I was happy, joyful, excite…most of all in love with this baby that was already growing at a rapid pace inside my wife’s tummy! Oh, when it came down to Mac, or PC…he was defiantly going to be a Mac kind of guy. In fact, I think I may have actually strained my finger from pressing the shutter on my camera so many times! The next morning our OBGYN came in and said, (I was thinking to myself, 1.) “What is there to be ‘sorry’ about? ” 2.) Even if you ‘missed’ something it wouldn’t have changed anything. ”) For some strange reason the OBGYN wouldn’t look my wife or I in the face. We are doing something really unique by telling the story of our son’s life via one-minute, daily videos.
“Trans” is sometimes used as shorthand for “transgender.” While transgender is generally a good term to use, not everyone whose appearance or behavior is gender-nonconforming will identify as a transgender person.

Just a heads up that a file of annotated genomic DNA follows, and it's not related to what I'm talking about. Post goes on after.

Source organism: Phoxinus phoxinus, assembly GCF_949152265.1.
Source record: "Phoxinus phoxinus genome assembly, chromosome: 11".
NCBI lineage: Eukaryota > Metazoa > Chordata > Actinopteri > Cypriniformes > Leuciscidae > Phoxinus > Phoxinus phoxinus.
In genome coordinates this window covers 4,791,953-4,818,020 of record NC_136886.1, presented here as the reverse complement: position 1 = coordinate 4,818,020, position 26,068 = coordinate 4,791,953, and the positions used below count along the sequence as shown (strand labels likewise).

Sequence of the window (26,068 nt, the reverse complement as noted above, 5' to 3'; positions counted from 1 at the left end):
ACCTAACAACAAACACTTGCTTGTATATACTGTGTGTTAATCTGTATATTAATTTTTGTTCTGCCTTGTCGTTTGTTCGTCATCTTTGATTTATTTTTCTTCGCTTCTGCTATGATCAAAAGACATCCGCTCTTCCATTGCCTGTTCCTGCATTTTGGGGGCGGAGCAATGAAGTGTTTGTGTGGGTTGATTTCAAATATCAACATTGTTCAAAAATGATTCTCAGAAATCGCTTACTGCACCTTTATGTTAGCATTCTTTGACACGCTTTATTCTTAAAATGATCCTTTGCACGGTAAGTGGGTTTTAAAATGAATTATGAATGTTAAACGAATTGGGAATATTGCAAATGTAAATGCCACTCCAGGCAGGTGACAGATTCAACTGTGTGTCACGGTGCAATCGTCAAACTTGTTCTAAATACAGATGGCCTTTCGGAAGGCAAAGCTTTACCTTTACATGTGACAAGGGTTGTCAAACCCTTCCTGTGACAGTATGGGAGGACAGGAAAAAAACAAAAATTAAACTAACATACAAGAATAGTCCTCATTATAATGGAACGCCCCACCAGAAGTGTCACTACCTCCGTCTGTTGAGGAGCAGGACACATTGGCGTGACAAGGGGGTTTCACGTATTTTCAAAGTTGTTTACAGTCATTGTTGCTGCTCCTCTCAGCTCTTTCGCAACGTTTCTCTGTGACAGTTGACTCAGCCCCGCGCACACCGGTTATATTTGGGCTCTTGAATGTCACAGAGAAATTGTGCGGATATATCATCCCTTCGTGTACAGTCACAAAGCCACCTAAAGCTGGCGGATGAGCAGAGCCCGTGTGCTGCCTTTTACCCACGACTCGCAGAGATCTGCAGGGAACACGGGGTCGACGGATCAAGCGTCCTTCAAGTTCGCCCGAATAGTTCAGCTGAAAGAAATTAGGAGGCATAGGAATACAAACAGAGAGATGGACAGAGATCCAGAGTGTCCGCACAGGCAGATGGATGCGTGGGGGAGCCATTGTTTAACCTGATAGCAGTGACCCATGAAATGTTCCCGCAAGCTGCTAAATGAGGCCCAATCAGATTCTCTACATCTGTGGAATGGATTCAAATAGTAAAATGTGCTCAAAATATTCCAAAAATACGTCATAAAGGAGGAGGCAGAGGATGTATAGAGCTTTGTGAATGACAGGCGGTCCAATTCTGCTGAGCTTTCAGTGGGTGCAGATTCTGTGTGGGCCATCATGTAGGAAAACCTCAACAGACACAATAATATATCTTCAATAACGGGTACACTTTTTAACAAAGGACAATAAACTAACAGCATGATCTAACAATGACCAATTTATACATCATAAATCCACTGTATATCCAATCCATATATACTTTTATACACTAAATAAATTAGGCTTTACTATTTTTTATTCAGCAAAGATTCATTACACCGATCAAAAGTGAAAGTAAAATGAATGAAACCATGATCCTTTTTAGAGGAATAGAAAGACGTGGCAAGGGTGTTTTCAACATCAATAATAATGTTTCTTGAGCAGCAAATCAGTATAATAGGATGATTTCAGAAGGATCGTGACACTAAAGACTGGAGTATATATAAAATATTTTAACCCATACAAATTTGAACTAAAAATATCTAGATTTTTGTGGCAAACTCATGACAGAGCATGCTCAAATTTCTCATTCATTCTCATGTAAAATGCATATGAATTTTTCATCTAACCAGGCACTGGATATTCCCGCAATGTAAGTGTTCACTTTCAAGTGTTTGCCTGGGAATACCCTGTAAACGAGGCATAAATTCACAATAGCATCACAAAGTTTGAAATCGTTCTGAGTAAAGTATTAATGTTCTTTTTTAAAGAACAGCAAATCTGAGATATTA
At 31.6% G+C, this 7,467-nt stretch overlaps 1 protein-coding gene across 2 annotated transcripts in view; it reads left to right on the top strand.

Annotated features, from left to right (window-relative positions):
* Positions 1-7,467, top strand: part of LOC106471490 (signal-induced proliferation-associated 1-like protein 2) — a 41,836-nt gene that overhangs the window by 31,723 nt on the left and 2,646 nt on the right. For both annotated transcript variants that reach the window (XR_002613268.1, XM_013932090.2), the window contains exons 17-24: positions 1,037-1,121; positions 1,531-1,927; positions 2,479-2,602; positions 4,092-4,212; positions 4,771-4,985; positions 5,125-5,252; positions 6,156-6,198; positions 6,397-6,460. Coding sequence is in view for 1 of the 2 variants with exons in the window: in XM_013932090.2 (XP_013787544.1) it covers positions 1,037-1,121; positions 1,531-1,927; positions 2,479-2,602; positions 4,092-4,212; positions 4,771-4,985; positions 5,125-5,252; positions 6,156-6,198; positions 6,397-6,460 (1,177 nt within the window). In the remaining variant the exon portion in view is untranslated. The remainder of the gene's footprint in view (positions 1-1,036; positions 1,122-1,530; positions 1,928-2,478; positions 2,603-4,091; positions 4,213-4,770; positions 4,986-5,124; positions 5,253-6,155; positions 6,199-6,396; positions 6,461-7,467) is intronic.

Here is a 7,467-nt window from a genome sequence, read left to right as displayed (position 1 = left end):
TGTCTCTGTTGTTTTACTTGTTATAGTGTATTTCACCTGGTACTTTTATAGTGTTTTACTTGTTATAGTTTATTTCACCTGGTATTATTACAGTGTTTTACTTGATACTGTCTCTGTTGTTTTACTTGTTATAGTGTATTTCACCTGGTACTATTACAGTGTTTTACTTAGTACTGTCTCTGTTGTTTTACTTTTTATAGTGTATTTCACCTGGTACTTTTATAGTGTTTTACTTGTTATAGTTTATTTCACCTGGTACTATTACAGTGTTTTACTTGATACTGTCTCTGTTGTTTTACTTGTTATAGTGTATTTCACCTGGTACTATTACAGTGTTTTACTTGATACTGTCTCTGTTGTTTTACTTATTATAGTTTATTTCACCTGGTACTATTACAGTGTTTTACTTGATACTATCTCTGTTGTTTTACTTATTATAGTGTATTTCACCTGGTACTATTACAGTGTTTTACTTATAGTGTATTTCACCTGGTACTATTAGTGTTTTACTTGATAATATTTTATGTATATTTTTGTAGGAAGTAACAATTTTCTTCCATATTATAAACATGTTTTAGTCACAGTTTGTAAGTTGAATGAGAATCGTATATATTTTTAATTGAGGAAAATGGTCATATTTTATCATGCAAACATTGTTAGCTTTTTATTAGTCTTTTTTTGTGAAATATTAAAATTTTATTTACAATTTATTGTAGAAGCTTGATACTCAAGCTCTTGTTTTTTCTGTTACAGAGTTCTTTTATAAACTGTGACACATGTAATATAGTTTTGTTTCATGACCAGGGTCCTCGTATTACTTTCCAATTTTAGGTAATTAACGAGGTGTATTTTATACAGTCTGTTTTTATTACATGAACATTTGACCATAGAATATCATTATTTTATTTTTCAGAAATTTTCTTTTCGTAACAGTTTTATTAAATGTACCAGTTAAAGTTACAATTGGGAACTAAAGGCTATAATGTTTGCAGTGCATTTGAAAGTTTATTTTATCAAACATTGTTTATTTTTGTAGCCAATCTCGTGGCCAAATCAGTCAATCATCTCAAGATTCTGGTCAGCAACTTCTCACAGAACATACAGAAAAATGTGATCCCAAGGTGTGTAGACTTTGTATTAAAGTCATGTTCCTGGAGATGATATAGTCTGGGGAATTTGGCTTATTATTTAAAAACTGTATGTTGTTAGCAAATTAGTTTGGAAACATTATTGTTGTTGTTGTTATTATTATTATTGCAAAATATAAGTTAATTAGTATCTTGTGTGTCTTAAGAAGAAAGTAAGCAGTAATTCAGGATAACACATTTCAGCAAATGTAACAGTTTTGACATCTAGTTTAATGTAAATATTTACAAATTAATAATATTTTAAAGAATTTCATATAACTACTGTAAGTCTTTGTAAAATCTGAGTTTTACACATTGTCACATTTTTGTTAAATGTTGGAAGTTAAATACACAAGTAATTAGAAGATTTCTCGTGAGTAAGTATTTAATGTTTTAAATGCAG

The ways that transgender people are talked about in popular culture, academia and science are constantly changing, particularly as individuals’ awareness, knowledge and openness about transgender people and their experiences grow.
Various conditions that lead to atypical development of physical sex characteristics are collectively referred to as intersex conditions.
For information about people with intersex conditions (also known as disorders of sex development), see APA’s brochure Answers to Your Questions About Individuals With Intersex Conditions.
We spent the next twelve hours napping, reading, watching daytime talk shows on the tv, (is it just me, or does it seem like every hospital room in America plays Montel Williams and Maury Povich on repeat all day long? I tried to sleep as much as I could because 1.) I had zero sleep the night before, and 2.) It helped me pass the time. They just kept saying, “Ok…he isn’t ready to come out yet. There was about five minutes where my life felt as if it was in super slow motion. I had just heard her say less then four minutes ago that our little boy was adorable.that everything was fine. That little metal “click” as the heavy hospital door closed shut behind her sound sounded louder than ever before.